Foreign visitors and emigrants since the early 1970’s have reported that churches and temples are being used as museums, factories, warehouses, and schools. Some remain unused. Since 1972 visitors have reported that the two churches in Peking, a few Buddhist {28} Temples, monasteries, and Moslem mosques were open for worship. Common people were not seen worshipping at Buddhist Temples, however. Foreign-style churches are apparently not in use. Overseas Chinese visitors since 1972 report of Christian groups meeting for worship in private homes and even in public meeting rooms. Several recent reports indicate that public worship is again practised throughout the country, even if conducted somewhat irregularly. There are many more reports that suggest that public worship does not exist but that Christians quietly yet openly practise their faith. Numerous reports support the view that home worship is practiced in many parts of China, though some maintain that this is more common among older people than among youth.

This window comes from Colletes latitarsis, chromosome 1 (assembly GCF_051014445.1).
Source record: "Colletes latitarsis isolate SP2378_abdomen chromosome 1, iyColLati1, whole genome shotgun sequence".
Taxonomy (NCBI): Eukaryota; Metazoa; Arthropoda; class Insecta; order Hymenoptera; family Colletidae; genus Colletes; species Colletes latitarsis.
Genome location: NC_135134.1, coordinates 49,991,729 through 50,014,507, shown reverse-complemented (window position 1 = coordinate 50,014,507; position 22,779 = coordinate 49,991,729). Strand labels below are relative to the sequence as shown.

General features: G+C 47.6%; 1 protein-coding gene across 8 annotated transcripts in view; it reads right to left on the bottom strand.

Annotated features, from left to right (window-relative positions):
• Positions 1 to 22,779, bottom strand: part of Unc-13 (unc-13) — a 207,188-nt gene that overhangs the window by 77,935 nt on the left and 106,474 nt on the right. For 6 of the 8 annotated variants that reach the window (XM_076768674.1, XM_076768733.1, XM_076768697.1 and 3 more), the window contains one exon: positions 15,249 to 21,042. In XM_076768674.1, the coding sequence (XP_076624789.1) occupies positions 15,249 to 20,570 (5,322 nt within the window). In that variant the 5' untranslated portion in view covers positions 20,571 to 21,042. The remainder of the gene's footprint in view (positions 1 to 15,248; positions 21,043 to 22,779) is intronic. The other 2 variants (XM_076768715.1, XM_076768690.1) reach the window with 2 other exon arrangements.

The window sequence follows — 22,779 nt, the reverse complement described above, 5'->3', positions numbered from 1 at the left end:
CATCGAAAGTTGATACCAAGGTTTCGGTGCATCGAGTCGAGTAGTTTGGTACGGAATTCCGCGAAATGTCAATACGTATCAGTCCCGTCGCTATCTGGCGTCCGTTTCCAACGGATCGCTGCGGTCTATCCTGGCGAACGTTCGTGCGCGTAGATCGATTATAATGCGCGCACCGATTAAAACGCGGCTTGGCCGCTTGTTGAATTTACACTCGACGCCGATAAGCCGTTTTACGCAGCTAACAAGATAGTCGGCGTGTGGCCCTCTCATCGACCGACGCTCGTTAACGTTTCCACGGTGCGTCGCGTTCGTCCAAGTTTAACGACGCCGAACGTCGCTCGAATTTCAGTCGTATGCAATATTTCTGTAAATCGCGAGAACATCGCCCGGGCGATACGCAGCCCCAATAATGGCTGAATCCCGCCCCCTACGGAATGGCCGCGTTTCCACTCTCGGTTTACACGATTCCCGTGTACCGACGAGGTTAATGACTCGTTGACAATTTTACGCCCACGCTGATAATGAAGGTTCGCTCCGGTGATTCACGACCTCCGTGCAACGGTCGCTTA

Foreigners traveling in China, though interested in meeting Chinese Christians, have been disappointed. Chinese reluctance to contact foreigners can be understood if we keep in mind that the unpardonable national sins are elitism, foreignism, and revisionism. They are understandably eager to remain a part of the Chinese system and to be in touch with their fellow Chinese. Those who have been contacted are reluctant to admit that religion has been forced underground, maintaining that their constitutional rights are indeed respected.

The de-institutionalization of the church inevitably affected both the status of the existing leadership and, by the elimination of the theological institutions, the future leadership of the church. A few clergy apparently continue to be involved in some form of pastoral ministry. The majority, however, have accepted lay responsibilities. Many have accepted secular positions. One report has it that many Christian leaders hold teaching posts. The last reported ordination took place in 1966. The prospect for future ministries along traditional lines seems bleak.